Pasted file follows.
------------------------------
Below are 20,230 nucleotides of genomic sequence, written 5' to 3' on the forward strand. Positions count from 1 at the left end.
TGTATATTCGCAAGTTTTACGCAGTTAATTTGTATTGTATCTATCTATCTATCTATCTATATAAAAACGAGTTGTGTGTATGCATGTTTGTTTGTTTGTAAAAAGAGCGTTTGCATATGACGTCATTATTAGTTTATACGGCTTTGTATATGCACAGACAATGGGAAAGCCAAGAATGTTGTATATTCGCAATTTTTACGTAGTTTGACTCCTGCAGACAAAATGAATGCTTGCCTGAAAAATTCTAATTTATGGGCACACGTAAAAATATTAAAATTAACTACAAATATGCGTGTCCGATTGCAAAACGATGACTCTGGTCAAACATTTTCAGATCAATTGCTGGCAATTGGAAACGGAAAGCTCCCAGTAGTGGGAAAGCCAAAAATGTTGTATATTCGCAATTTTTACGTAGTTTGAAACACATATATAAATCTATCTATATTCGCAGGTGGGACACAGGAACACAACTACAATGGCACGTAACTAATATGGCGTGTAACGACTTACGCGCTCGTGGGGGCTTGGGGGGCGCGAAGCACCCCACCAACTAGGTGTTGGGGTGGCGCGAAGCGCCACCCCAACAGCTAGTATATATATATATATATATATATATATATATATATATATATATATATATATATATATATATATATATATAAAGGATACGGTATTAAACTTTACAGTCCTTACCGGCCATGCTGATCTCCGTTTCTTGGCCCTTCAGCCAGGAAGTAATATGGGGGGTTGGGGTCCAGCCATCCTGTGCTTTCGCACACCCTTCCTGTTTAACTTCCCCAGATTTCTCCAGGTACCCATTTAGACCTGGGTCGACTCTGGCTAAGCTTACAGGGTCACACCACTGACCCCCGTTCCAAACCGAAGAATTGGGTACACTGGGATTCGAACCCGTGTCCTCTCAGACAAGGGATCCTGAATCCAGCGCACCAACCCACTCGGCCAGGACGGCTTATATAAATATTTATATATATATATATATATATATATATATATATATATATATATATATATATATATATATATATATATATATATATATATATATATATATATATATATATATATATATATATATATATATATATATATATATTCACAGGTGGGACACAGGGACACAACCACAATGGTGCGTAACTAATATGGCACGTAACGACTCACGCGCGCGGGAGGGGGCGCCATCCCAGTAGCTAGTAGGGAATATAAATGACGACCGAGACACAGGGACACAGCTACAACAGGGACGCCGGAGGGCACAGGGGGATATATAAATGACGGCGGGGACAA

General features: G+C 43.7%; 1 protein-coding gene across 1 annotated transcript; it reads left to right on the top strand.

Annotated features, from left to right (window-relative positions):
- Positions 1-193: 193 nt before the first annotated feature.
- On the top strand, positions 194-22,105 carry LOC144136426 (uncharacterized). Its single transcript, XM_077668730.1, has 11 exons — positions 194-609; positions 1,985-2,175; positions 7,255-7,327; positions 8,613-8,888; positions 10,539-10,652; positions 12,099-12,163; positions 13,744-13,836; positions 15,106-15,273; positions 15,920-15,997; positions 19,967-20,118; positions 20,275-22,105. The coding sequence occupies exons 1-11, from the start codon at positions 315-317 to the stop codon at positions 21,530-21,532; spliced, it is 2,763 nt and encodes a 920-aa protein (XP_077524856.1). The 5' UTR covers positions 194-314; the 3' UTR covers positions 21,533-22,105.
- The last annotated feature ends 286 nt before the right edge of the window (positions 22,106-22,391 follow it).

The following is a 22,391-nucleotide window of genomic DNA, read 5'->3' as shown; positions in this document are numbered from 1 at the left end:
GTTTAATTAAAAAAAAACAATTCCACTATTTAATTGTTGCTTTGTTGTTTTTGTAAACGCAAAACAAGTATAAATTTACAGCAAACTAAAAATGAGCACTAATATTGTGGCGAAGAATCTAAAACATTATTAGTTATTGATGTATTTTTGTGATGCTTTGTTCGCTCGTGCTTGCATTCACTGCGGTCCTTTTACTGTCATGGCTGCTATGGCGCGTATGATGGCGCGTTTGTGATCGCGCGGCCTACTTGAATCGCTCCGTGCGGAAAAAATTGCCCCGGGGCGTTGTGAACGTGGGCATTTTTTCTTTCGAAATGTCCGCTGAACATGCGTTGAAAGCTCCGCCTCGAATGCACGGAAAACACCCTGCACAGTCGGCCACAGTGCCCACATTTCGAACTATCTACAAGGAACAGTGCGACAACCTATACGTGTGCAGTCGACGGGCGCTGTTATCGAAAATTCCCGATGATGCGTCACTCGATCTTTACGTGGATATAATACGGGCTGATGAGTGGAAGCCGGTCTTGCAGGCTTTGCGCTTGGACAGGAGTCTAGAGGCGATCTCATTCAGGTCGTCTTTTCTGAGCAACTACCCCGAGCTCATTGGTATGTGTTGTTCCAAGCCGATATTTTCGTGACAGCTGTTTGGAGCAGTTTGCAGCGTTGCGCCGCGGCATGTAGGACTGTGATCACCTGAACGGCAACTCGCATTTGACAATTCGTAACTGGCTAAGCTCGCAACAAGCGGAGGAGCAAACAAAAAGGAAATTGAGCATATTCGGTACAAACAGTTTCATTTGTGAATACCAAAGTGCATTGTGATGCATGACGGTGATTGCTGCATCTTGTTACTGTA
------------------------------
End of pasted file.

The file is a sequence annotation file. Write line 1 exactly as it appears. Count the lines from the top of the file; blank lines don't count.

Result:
Below are 20,230 nucleotides of genomic sequence, written 5' to 3' on the forward strand. Positions count from 1 at the left end.